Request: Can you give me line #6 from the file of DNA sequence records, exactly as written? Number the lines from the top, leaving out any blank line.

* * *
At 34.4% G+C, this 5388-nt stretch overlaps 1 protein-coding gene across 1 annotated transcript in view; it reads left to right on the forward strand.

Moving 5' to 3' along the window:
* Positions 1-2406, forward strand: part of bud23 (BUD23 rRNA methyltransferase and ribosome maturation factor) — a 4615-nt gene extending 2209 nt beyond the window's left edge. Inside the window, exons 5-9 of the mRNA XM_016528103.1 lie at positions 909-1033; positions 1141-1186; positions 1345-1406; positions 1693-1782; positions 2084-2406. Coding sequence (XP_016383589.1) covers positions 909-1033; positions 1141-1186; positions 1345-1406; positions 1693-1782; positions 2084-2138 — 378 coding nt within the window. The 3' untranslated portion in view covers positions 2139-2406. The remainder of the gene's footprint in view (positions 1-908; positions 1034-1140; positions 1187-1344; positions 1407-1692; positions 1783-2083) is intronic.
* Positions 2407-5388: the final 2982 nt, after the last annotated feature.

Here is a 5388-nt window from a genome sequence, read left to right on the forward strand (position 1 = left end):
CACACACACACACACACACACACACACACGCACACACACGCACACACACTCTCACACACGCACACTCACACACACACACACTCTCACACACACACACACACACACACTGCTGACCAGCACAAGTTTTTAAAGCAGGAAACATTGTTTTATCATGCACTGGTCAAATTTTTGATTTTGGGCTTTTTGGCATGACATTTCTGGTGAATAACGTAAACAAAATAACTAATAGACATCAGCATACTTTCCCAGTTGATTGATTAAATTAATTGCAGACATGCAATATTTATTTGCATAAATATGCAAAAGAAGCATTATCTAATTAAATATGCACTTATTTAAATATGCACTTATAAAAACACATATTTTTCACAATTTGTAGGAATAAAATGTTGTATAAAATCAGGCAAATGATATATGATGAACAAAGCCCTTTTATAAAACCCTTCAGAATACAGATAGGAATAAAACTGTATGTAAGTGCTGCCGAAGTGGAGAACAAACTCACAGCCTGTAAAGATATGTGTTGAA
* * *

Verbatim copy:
CACACACACACACACACACACACACACACGCACACACACGCACACACACTCTCACACACGCACACTCACACACACACACACTCTCACACACACACACACACACACACTGCTGACCAGCACAAGTTTTTAAAGCAGGAAACATTGTTTTATCATGCACTGGTCAAATTTTTGATTTTGGGCTTTTTGGCATGACATTTCTGGTGAATAACGTAAACAAAATAACTAATAGACATCAGCATACTTTCCCAGTTGATTGATTAAATTAATTGCAGACATGCAATATTTATTTGCATAAATATGCAAAAGAAGCATTATCTAATTAAATATGCACTTATTTAAATATGCACTTATAAAAACACATATTTTTCACAATTTGTAGGAATAAAATGTTGTATAAAATCAGGCAAATGATATATGATGAACAAAGCCCTTTTATAAAACCCTTCAGAATACAGATAGGAATAAAACTGTATGTAAGTGCTGCCGAAGTGGAGAACAAACTCACAGCCTGTAAAGATATGTGTTGAA